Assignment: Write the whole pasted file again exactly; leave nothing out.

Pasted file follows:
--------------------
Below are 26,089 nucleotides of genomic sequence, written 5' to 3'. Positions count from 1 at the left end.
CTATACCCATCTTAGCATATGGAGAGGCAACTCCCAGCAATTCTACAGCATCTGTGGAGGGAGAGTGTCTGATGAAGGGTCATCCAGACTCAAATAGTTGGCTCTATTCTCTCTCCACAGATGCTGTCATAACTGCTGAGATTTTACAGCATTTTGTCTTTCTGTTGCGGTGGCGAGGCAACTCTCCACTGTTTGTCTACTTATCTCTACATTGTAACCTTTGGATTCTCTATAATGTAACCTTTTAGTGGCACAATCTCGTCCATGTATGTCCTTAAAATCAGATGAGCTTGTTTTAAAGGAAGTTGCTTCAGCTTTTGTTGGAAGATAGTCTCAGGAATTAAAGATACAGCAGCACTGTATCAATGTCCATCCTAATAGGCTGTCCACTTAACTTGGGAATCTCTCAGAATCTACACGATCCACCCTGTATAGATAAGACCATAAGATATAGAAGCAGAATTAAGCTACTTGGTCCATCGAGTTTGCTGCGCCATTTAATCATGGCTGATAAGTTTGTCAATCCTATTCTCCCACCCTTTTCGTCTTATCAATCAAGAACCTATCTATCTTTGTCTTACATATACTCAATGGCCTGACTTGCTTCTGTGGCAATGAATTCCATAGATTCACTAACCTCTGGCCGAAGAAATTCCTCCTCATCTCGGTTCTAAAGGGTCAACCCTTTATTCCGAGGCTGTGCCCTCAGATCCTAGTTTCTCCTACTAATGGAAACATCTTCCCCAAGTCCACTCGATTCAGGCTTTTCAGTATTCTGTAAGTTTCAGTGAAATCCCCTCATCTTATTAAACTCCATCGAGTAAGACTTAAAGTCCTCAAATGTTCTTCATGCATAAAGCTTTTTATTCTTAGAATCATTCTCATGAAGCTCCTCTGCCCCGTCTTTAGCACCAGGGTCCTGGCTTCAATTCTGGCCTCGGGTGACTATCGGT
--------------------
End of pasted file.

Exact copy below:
Below are 26,089 nucleotides of genomic sequence, written 5' to 3'. Positions count from 1 at the left end.
CTATACCCATCTTAGCATATGGAGAGGCAACTCCCAGCAATTCTACAGCATCTGTGGAGGGAGAGTGTCTGATGAAGGGTCATCCAGACTCAAATAGTTGGCTCTATTCTCTCTCCACAGATGCTGTCATAACTGCTGAGATTTTACAGCATTTTGTCTTTCTGTTGCGGTGGCGAGGCAACTCTCCACTGTTTGTCTACTTATCTCTACATTGTAACCTTTGGATTCTCTATAATGTAACCTTTTAGTGGCACAATCTCGTCCATGTATGTCCTTAAAATCAGATGAGCTTGTTTTAAAGGAAGTTGCTTCAGCTTTTGTTGGAAGATAGTCTCAGGAATTAAAGATACAGCAGCACTGTATCAATGTCCATCCTAATAGGCTGTCCACTTAACTTGGGAATCTCTCAGAATCTACACGATCCACCCTGTATAGATAAGACCATAAGATATAGAAGCAGAATTAAGCTACTTGGTCCATCGAGTTTGCTGCGCCATTTAATCATGGCTGATAAGTTTGTCAATCCTATTCTCCCACCCTTTTCGTCTTATCAATCAAGAACCTATCTATCTTTGTCTTACATATACTCAATGGCCTGACTTGCTTCTGTGGCAATGAATTCCATAGATTCACTAACCTCTGGCCGAAGAAATTCCTCCTCATCTCGGTTCTAAAGGGTCAACCCTTTATTCCGAGGCTGTGCCCTCAGATCCTAGTTTCTCCTACTAATGGAAACATCTTCCCCAAGTCCACTCGATTCAGGCTTTTCAGTATTCTGTAAGTTTCAGTGAAATCCCCTCATCTTATTAAACTCCATCGAGTAAGACTTAAAGTCCTCAAATGTTCTTCATGCATAAAGCTTTTTATTCTTAGAATCATTCTCATGAAGCTCCTCTGCCCCGTCTTTAGCACCAGGGTCCTGGCTTCAATTCTGGCCTCGGGTGACTATCGGT